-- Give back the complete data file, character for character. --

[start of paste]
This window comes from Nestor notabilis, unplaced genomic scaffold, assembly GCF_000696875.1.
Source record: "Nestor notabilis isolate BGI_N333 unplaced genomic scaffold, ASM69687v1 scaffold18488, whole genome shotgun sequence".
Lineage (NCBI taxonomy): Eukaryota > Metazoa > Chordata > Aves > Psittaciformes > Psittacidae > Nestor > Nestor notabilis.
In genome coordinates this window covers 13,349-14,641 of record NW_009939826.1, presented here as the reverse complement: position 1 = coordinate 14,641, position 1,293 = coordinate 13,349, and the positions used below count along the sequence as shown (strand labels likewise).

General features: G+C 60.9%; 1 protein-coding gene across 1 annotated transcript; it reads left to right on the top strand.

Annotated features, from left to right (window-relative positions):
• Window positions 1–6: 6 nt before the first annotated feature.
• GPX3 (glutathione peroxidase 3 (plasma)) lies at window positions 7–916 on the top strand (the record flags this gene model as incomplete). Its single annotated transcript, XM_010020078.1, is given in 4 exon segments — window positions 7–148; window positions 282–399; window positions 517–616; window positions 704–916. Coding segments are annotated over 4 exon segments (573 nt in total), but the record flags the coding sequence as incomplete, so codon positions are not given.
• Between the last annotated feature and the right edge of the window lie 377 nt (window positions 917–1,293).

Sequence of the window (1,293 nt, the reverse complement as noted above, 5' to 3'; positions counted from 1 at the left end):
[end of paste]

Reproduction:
This window comes from Nestor notabilis, unplaced genomic scaffold, assembly GCF_000696875.1.
Source record: "Nestor notabilis isolate BGI_N333 unplaced genomic scaffold, ASM69687v1 scaffold18488, whole genome shotgun sequence".
Lineage (NCBI taxonomy): Eukaryota > Metazoa > Chordata > Aves > Psittaciformes > Psittacidae > Nestor > Nestor notabilis.
In genome coordinates this window covers 13,349-14,641 of record NW_009939826.1, presented here as the reverse complement: position 1 = coordinate 14,641, position 1,293 = coordinate 13,349, and the positions used below count along the sequence as shown (strand labels likewise).

General features: G+C 60.9%; 1 protein-coding gene across 1 annotated transcript; it reads left to right on the top strand.

Annotated features, from left to right (window-relative positions):
• Window positions 1–6: 6 nt before the first annotated feature.
• GPX3 (glutathione peroxidase 3 (plasma)) lies at window positions 7–916 on the top strand (the record flags this gene model as incomplete). Its single annotated transcript, XM_010020078.1, is given in 4 exon segments — window positions 7–148; window positions 282–399; window positions 517–616; window positions 704–916. Coding segments are annotated over 4 exon segments (573 nt in total), but the record flags the coding sequence as incomplete, so codon positions are not given.
• Between the last annotated feature and the right edge of the window lie 377 nt (window positions 917–1,293).

Sequence of the window (1,293 nt, the reverse complement as noted above, 5' to 3'; positions counted from 1 at the left end):